From the area of engineering technology and applications of science, one of the disciplinary core ideas is developing possible solutions. This, absolutely, is a key tool in understanding and investigating complex ideas and solving problems, and it's a skill set that can be taught it increasing levels of depth and sophistication as grade levels increase.

Next, let's look at the second dimension of the three dimensional framework that makes up the Next Generation Science Standards, science and engineering practices. The science and engineering practices outline behaviors that scientists engage in as they investigate and build models and theories about the natural world and the key set of engineering practices that engineers use as they design and build models and systems. Students are expected to emulate and learn these behaviors as teachers model them.

These practices are integrated within the content of both the disciplinary core ideas and the crosscutting concepts. It's not expected that all practices will be embedded in every single lesson. Rather, teachers will make informed decisions about which practices to emphasize in individual lessons.

The eight practices include, asking questions and defining problems, developing and using models, planning and carrying out investigations, analyzing and interpreting data, using mathematics and computational thinking, constructing explanations and designing solutions, engaging in argument from evidence, and obtaining, evaluating, and communicating information.

Finally, the third dimension of the Next Generation Science Standards is crosscutting concepts. These concepts link the various domains of science as they have application across all of the varying domains. They provide a way to organize knowledge from many different scientific fields into a coherent and scientifically sound view of the world. Therefore, teachers need to make these concepts explicit for students as they build their understanding of the world around them.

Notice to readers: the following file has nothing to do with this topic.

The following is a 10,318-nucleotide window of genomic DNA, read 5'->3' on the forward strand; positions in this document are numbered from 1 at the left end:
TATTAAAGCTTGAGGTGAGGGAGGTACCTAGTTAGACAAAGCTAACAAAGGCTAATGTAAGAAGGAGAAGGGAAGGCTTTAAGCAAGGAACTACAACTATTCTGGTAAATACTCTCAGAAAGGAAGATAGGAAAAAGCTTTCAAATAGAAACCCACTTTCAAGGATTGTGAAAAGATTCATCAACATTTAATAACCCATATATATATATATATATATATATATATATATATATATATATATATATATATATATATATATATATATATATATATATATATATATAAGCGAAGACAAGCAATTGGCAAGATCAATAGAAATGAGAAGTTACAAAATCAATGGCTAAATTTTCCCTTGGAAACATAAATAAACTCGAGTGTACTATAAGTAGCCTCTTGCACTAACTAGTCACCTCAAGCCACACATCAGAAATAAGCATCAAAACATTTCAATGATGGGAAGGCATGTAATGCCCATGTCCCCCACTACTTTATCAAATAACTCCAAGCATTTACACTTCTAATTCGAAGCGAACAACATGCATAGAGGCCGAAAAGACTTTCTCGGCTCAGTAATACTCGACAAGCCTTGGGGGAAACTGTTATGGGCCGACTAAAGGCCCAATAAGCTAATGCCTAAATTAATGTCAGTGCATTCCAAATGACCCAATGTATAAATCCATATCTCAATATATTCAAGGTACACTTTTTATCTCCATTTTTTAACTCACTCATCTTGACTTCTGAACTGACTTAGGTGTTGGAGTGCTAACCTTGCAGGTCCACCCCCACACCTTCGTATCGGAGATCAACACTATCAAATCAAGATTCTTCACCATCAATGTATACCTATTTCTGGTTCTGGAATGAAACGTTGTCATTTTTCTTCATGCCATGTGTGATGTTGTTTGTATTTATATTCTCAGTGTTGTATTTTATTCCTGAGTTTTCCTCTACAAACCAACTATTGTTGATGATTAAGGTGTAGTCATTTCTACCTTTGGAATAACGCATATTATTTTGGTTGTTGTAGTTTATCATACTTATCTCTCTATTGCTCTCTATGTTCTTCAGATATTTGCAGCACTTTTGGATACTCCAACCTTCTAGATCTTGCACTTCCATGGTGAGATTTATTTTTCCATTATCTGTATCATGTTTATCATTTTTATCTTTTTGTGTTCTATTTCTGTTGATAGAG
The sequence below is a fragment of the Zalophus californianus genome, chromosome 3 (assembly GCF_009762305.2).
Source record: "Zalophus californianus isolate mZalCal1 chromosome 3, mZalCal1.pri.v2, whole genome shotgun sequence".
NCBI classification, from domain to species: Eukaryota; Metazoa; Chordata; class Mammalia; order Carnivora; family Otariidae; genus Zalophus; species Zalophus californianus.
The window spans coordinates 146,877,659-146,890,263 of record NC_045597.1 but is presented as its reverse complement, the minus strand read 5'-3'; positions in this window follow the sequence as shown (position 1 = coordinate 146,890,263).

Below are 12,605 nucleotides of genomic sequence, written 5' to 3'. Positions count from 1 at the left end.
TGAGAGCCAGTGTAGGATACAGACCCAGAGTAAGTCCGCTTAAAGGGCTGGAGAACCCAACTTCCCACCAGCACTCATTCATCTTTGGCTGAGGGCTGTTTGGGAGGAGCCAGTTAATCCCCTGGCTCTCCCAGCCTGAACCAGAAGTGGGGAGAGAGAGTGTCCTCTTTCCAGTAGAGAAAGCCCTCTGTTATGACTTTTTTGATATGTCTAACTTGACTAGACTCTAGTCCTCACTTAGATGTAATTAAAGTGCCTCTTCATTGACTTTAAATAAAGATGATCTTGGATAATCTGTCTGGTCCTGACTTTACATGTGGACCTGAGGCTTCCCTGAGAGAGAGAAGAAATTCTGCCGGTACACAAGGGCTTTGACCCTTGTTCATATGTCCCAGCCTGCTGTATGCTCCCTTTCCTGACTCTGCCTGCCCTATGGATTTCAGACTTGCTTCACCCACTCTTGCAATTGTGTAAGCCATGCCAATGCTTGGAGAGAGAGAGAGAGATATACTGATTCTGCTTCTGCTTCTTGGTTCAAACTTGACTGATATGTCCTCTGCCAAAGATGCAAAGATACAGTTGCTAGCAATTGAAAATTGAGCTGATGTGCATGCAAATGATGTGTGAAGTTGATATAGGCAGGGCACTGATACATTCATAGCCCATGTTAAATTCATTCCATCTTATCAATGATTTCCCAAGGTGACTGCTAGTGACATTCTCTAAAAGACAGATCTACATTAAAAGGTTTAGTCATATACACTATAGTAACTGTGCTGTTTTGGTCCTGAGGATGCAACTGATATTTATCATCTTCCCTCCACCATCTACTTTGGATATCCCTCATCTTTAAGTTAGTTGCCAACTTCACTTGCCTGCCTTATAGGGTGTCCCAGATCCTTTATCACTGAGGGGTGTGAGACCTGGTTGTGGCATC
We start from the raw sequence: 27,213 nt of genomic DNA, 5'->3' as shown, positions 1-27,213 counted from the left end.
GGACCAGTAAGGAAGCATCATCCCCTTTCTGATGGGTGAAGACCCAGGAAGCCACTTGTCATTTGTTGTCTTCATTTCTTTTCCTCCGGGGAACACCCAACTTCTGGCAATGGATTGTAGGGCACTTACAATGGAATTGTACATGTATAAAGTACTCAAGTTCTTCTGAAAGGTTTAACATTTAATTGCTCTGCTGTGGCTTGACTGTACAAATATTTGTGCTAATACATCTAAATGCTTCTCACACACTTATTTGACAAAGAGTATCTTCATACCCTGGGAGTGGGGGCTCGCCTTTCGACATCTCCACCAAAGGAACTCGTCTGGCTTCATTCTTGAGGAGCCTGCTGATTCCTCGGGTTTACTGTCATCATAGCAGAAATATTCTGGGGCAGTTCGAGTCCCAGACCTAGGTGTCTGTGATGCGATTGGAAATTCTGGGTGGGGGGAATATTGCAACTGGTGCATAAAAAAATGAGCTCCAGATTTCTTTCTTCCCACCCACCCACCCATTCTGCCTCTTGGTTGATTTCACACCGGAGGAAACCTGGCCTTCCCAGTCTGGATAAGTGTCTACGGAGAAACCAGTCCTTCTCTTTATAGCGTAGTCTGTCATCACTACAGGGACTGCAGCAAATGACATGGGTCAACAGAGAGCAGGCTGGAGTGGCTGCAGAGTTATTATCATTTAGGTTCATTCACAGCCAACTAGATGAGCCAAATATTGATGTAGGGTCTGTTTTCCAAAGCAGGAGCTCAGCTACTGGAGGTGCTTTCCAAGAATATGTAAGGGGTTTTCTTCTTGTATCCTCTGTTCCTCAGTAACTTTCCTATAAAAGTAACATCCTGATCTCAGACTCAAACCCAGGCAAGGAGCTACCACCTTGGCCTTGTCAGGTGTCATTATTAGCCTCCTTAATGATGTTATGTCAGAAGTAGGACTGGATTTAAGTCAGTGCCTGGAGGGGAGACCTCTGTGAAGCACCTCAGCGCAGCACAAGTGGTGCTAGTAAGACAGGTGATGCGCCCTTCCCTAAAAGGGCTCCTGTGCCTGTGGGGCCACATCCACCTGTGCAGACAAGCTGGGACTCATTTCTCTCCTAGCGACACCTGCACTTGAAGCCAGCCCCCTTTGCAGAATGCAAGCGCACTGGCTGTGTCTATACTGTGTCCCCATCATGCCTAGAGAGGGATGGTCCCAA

The crosscutting concepts include patterns, similarity, and diversity, cause and effect, scale proportion and quantity, systems and system models, energy and matter, structure and function, and stability and change. We can see how these ideas definitely do cut across all of the varying domains of the science fields.

In this tutorial we took a closer look at the three dimensional framework of the Next Generation Science Standards, including the disciplinary core ideas, practices, and crosscutting concepts.

Here's a chance for you to stop and reflect. Do you see the relationships among the three dimensions of the Next Generation Science Standards?

To dive a little deeper and learn how to apply this information, be sure to check out the additional resources section associated with this video. This is where you'll find links targeted toward helping you discover more ways to apply this course material.

Thanks for watching. Have a great day.

Notes on "Next Generation Science Standards: Dimensions and Practices"

(00:00 - 00:14) Introduction

(00:15 - 03:02) Disciplinary Core Ideas

(03:03 - 04:19) Practices

(04:20 - 05:15) Crosscutting Concepts

(05:16 - 05:27) Review

(05:28 - 05:54) Stop and Reflect